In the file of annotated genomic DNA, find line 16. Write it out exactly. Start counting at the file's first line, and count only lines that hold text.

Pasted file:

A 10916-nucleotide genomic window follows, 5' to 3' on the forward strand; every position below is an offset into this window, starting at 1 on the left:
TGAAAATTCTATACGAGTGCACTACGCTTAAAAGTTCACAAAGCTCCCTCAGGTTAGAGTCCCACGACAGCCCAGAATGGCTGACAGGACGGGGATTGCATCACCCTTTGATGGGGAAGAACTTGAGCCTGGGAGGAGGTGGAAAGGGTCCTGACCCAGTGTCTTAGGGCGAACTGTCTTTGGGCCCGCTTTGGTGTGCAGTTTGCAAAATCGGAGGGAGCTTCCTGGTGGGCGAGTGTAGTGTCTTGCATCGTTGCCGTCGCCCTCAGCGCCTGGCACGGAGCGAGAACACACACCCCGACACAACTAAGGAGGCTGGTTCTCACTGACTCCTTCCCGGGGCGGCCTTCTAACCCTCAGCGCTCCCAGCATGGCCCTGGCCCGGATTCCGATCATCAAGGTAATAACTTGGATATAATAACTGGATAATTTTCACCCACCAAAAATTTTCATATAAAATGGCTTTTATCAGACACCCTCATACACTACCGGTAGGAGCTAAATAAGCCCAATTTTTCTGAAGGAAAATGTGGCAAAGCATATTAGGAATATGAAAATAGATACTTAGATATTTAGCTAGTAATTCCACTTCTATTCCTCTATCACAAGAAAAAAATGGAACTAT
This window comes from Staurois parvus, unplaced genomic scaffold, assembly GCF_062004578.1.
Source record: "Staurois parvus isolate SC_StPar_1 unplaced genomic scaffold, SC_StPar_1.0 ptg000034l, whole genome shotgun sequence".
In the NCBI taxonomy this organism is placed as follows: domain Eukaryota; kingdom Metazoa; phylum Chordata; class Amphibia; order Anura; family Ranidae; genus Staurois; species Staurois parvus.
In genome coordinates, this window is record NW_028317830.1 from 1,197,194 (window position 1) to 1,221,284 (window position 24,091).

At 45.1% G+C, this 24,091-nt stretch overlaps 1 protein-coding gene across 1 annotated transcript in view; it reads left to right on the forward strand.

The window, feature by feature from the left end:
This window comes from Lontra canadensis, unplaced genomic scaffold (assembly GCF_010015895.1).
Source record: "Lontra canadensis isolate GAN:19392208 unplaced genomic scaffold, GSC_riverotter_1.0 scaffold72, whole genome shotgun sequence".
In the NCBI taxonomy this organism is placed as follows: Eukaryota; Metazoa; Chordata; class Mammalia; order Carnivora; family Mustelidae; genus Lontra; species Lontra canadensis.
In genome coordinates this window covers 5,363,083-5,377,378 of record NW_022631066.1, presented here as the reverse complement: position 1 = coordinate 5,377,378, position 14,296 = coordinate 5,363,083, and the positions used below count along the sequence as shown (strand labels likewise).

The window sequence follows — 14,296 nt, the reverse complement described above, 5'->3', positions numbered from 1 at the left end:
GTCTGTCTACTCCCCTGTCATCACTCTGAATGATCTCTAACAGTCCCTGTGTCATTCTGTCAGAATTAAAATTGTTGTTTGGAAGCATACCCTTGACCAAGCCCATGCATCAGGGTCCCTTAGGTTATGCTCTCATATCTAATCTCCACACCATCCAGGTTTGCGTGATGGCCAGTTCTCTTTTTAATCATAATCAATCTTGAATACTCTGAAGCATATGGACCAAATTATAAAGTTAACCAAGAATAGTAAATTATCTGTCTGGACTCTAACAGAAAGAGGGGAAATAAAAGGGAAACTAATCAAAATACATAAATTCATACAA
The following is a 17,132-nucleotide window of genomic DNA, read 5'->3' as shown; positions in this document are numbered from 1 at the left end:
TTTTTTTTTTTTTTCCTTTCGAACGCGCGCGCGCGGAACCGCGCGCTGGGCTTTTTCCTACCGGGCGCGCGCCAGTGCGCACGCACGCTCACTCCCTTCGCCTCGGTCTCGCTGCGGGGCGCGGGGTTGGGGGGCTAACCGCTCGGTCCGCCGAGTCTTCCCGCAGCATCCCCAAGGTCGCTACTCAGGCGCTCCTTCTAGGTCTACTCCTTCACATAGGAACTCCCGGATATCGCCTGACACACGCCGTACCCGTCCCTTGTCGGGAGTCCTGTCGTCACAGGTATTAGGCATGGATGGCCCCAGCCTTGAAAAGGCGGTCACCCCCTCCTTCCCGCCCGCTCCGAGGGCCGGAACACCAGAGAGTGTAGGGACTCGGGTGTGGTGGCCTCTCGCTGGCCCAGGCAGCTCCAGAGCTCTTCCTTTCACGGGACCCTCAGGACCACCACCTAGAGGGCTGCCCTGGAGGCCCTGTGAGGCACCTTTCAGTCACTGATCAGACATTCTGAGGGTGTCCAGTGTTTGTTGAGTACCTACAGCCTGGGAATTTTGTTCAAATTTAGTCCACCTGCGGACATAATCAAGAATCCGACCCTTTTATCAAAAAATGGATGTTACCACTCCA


TTTTTTTTTTTTTTCCTTTCGAACGCGCGCGCGCGGAACCGCGCGCTGGGCTTTTTCCTACCGGGCGCGCGCCAGTGCGCACGCACGCTCACTCCCTTCGCCTCGGTCTCGCTGCGGGGCGCGGGGTTGGGGGGCTAACCGCTCGGTCCGCCGAGTCTTCCCGCAGCATCCCCAAGGTCGCTACTCAGGCGCTCCTTCTAGGTCTACTCCTTCACATAGGAACTCCCGGATATCGCCTGACACACGCCGTACCCGTCCCTTGTCGGGAGTCCTGTCGTCACAGGTATTAGGCATGGATGGCCCCAGCCTTGAAAAGGCGGTCACCCCCTCCTTCCCGCCCGCTCCGAGGGCCGGAACACCAGAGAGTGTAGGGACTCGGGTGTGGTGGCCTCTCGCTGGCCCAGGCAGCTCCAGAGCTCTTCCTTTCACGGGACCCTCAGGACCACCACCTAGAGGGCTGCCCTGGAGGCCCTGTGAGGCACCTTTCAGTCACTGATCAGACATTCTGAGGGTGTCCAGTGTTTGTTGAGTACCTACAGCCTGGGAATTTTGTTCAAATTTAGTCCACCTGCGGACATAATCAAGAATCCGACCCTTTTATCAAAAAATGGATGTTACCACTCCA